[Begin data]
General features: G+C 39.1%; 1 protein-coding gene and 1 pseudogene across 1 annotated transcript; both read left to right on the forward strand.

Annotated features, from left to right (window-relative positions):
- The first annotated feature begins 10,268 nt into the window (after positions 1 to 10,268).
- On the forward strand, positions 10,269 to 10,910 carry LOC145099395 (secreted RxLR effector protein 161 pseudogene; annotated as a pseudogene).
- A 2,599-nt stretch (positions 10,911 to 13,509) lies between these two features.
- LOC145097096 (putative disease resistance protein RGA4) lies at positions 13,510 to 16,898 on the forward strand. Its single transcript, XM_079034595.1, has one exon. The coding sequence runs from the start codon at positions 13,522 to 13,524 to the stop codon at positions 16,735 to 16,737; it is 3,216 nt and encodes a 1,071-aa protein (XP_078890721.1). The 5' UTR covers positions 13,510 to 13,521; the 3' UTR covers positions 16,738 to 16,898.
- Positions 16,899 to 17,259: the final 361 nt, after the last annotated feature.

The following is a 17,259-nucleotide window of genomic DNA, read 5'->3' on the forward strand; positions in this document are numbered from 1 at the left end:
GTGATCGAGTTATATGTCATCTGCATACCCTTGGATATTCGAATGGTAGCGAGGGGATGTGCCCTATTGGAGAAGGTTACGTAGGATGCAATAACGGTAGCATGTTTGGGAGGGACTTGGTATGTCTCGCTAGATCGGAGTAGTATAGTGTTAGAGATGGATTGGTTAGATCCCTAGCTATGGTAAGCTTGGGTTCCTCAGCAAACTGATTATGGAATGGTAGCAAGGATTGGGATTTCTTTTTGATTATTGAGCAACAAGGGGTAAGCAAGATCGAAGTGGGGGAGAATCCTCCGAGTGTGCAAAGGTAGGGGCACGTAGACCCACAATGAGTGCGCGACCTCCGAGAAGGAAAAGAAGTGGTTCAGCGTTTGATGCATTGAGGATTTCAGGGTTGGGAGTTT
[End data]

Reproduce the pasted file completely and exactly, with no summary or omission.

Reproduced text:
General features: G+C 39.1%; 1 protein-coding gene and 1 pseudogene across 1 annotated transcript; both read left to right on the forward strand.

Annotated features, from left to right (window-relative positions):
- The first annotated feature begins 10,268 nt into the window (after positions 1 to 10,268).
- On the forward strand, positions 10,269 to 10,910 carry LOC145099395 (secreted RxLR effector protein 161 pseudogene; annotated as a pseudogene).
- A 2,599-nt stretch (positions 10,911 to 13,509) lies between these two features.
- LOC145097096 (putative disease resistance protein RGA4) lies at positions 13,510 to 16,898 on the forward strand. Its single transcript, XM_079034595.1, has one exon. The coding sequence runs from the start codon at positions 13,522 to 13,524 to the stop codon at positions 16,735 to 16,737; it is 3,216 nt and encodes a 1,071-aa protein (XP_078890721.1). The 5' UTR covers positions 13,510 to 13,521; the 3' UTR covers positions 16,738 to 16,898.
- Positions 16,899 to 17,259: the final 361 nt, after the last annotated feature.

The following is a 17,259-nucleotide window of genomic DNA, read 5'->3' on the forward strand; positions in this document are numbered from 1 at the left end:
GTGATCGAGTTATATGTCATCTGCATACCCTTGGATATTCGAATGGTAGCGAGGGGATGTGCCCTATTGGAGAAGGTTACGTAGGATGCAATAACGGTAGCATGTTTGGGAGGGACTTGGTATGTCTCGCTAGATCGGAGTAGTATAGTGTTAGAGATGGATTGGTTAGATCCCTAGCTATGGTAAGCTTGGGTTCCTCAGCAAACTGATTATGGAATGGTAGCAAGGATTGGGATTTCTTTTTGATTATTGAGCAACAAGGGGTAAGCAAGATCGAAGTGGGGGAGAATCCTCCGAGTGTGCAAAGGTAGGGGCACGTAGACCCACAATGAGTGCGCGACCTCCGAGAAGGAAAAGAAGTGGTTCAGCGTTTGATGCATTGAGGATTTCAGGGTTGGGAGTTT